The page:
Spinocerebellar ataxia type 7 (SCA7) is an inherited neurodegenerative disease caused by the expansion of a CAG repeat within the ataxin 7 gene, leading to a pathogenic polyglutamine tract within the ataxin 7 protein. SCA7 patients suffer from progressive cerebellar ataxia and macular degeneration. SCA7 is considered to be rare, although founder effects have been reported in South Africa, Scandinavia and Mexico. The South African SCA7-associated haplotype has not been investigated in any other populations, and there have been limited reports of SCA7 patients from other African countries. Here, we describe the first two ethnic Zambian families with confirmed SCA7. Haplotype analysis showed that the South African SCA7 haplotype alleles were significantly associated with the pathogenic expansion in affected Zambian individuals, providing strong evidence for a shared founder effect between South African and Zambian SCA7 patients.

  4. Post-collisional granitoids from the Dabie orogen: New evidence for partial melting of a thickened continental crust (United States)

    He, Yongsheng; Li, Shuguang; Hoefs, Jochen; Huang, Fang; Liu, Sheng-Ao; Hou, Zhenhui


    The geological implications of granitoid magmas with high Sr/Y and La/Yb are debated because these signatures can be produced by multiple processes. This study presents comprehensive major and trace element compositions and zircon SHRIMP U-Pb age data of 81 early Cretaceous granitoids and 4 mafic enclaves from the Dabie orogen to investigate partial melting of the thickened lower continental crust (LCC). On the basis of Sr/Y ratios, granitoids can be grouped into two magma series: (i) high Sr/Y granitoids (HSG) and (ii) normal granitoids with low Sr/Y. Relative to normal granitoids, HSG display the following distinct chemical features: (1) at given SiO 2 and CaO contents, the HSG have significantly higher Sr than normal granitoids, defining two different trends in Sr versus SiO 2, CaO diagrams; (2) highly depleted heavy rare earth element (REE) relative to middle and light REE with (Dy/Yb) N and (La/Yb) N up to 3.2 and 151, respectively; (3) variable and higher Nb/Ta; and (4) positive correlations among Sr/Y, (Dy/Yb) N, (La/Yb) N, and Nb/Ta. High Sr/Y, (La/Yb) N, (Dy/Yb) N, and Sr/CaO of HSG do not correlate with major elements (e.g., SiO 2). Large variations in these ratios at a given SiO 2 content indicate that these features do not reflect magma mixing or fractionation. HSG have higher Sr at a given CaO content and larger variation of (Dy/Yb) N than old crustal rocks (including exposed basement, global mafic LCC xenoliths, high Sr/Y TTG suites, and adakites in modern arcs). This precludes inheritance of the HSG chemical features from these source rocks. Instead, the chemical features of the HSG are best explained by partial melting of the thickened LCC with garnet-dominant, plagioclase-poor, and rutile-present residual lithologies. The coupled chemical features of the HSG are not observed in post-collisional granitoids younger than ca.130 Ma, indicating removal of the eclogitic source and/or residuum of HSG underneath the orogen. These characteristic chemical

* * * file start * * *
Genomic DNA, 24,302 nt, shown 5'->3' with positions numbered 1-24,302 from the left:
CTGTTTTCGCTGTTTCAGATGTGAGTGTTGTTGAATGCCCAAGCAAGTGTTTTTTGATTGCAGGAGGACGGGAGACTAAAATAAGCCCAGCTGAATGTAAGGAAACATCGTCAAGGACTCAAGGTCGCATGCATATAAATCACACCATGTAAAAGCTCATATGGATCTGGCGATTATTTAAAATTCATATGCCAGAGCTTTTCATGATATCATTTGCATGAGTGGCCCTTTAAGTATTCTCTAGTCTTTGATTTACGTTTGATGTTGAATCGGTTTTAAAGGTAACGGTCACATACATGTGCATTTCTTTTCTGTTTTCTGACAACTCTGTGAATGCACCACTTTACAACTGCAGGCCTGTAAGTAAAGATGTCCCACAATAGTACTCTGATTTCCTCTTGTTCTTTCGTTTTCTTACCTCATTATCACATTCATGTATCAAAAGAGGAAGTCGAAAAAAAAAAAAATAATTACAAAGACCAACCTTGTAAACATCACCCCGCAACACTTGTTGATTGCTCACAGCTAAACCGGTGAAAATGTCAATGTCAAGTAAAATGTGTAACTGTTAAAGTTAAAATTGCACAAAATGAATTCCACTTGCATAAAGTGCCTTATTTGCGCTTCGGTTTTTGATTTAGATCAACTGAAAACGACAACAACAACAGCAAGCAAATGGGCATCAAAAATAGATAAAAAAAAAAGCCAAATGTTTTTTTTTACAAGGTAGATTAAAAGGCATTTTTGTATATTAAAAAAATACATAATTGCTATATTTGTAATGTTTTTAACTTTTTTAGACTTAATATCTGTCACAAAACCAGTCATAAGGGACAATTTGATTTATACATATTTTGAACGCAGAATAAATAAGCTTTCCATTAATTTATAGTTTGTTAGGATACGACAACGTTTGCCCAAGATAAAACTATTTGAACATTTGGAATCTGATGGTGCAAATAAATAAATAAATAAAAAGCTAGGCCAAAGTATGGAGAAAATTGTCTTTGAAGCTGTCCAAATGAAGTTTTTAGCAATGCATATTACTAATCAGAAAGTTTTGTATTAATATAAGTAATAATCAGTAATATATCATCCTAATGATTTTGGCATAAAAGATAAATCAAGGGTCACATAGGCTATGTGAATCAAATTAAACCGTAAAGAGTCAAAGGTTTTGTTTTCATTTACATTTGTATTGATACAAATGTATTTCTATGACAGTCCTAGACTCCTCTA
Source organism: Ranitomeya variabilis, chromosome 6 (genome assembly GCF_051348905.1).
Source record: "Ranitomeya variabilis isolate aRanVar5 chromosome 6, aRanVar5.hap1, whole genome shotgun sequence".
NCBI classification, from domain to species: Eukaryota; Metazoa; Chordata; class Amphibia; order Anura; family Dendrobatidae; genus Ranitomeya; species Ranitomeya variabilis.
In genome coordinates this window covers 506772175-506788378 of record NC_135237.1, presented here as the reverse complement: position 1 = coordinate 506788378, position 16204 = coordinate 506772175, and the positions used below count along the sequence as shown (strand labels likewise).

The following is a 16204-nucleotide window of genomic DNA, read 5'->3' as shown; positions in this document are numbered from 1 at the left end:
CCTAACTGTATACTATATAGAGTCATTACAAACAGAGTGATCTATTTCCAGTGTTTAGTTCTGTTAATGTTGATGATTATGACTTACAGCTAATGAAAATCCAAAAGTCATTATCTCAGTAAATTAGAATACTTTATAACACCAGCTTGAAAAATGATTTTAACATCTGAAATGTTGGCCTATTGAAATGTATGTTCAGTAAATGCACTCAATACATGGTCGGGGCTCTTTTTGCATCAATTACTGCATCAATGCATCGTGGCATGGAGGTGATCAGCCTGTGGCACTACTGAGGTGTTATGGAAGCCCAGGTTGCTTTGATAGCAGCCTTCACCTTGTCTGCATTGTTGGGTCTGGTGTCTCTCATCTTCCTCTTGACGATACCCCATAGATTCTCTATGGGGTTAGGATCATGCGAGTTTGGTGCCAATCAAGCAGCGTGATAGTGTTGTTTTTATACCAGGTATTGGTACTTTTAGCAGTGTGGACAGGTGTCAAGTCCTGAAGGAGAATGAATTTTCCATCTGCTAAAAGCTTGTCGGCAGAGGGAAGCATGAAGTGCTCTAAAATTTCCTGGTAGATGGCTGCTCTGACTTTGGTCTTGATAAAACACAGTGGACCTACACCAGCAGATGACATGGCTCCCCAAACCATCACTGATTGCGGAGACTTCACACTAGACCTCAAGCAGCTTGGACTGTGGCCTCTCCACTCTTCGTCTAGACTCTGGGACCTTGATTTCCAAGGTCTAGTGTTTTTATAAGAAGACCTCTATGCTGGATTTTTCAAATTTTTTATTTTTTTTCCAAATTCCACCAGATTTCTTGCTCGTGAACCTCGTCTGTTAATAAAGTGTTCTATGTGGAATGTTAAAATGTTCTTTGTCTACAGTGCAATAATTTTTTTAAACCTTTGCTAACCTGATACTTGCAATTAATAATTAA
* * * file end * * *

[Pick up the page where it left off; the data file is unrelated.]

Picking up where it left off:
5. Instrumental evidence of an unusually strong West African Monsoon in the 19th century (United States)

    Gallego, David; Ordoñez, Paulina; Ribera, Pedro; Peña-Ortiz, Cristina; Garcia-Herrera, Ricardo; Vega, Inmaculada; Gomez, Francisco de Paula